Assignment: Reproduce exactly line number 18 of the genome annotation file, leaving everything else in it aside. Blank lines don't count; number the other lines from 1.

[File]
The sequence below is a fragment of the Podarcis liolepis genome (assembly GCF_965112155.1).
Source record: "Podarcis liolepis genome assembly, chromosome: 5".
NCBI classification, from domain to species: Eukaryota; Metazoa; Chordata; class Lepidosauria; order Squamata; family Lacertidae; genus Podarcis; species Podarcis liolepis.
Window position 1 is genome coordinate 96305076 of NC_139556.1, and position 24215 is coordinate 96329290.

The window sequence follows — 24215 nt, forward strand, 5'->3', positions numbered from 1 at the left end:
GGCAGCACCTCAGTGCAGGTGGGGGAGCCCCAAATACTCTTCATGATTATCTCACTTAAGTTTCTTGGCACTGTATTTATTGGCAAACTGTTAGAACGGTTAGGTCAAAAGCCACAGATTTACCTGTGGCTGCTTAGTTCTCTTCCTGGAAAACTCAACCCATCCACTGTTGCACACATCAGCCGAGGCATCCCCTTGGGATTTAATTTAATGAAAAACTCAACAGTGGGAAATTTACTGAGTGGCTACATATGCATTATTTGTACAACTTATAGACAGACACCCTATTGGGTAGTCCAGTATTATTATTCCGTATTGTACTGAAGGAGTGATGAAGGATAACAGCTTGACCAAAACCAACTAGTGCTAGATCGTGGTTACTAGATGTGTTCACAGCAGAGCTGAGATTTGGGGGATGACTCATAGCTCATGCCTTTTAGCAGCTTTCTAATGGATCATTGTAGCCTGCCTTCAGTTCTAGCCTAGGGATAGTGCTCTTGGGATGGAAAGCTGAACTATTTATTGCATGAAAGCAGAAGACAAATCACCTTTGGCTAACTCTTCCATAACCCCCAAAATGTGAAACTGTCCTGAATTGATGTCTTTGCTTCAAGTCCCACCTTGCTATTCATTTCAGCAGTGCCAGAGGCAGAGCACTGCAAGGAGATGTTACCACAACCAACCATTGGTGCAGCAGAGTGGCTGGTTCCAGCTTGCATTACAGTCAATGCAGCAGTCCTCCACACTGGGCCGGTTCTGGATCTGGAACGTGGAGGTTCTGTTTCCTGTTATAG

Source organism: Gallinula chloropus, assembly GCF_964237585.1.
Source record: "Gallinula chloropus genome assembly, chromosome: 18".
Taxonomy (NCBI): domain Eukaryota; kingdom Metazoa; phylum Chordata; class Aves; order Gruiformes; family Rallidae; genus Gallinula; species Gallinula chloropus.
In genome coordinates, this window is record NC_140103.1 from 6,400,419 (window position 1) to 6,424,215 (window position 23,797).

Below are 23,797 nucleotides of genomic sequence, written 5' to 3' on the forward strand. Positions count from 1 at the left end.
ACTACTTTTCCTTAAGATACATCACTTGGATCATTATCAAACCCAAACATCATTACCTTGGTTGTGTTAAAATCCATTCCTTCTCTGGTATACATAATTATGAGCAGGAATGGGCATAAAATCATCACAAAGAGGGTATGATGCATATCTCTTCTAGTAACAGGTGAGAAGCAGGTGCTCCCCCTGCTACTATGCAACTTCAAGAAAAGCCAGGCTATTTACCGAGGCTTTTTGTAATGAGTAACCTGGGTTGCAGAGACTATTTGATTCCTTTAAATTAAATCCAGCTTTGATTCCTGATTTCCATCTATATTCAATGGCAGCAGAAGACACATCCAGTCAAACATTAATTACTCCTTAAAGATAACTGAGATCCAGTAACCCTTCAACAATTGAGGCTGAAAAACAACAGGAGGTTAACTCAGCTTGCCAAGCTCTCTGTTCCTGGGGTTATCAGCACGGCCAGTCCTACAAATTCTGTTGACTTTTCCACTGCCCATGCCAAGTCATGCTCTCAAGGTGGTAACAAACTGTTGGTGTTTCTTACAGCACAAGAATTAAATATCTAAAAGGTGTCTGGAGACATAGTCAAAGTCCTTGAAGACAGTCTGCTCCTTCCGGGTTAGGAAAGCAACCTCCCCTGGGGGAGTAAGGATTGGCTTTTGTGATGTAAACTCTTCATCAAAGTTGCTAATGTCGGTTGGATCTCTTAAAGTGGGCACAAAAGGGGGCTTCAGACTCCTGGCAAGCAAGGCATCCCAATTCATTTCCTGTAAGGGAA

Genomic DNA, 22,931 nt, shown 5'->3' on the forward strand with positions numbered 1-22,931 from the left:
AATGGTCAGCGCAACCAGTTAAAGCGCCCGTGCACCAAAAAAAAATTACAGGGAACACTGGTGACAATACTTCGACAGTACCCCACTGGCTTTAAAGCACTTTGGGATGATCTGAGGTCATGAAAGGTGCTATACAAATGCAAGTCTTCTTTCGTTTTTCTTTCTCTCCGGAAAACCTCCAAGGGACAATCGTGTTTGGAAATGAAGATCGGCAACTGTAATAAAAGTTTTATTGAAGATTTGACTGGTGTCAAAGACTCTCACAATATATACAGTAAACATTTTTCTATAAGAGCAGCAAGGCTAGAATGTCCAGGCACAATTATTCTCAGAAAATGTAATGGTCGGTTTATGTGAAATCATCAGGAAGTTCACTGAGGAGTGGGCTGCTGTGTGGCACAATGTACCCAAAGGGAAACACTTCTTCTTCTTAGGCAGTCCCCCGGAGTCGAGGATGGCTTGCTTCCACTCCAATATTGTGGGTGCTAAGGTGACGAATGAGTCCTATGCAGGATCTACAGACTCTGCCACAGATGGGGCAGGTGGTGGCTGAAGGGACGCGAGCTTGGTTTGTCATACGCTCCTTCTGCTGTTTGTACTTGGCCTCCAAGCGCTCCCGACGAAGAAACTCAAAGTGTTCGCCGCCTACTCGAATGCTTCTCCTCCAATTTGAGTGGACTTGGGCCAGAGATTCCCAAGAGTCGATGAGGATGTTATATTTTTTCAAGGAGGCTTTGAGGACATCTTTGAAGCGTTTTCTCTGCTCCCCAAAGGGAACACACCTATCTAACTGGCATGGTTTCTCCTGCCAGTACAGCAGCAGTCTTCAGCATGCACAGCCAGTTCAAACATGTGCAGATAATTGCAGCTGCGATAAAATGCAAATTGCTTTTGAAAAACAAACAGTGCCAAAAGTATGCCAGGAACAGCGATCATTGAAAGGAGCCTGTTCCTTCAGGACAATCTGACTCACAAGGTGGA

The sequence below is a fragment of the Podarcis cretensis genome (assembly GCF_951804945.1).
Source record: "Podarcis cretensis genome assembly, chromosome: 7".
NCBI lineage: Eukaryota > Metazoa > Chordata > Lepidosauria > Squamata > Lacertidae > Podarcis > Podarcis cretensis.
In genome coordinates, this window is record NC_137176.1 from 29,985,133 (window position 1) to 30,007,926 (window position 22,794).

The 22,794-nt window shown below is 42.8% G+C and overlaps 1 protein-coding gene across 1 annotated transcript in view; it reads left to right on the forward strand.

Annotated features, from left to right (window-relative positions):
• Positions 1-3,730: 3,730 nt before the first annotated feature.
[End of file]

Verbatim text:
In genome coordinates, this window is record NC_137176.1 from 29,985,133 (window position 1) to 30,007,926 (window position 22,794).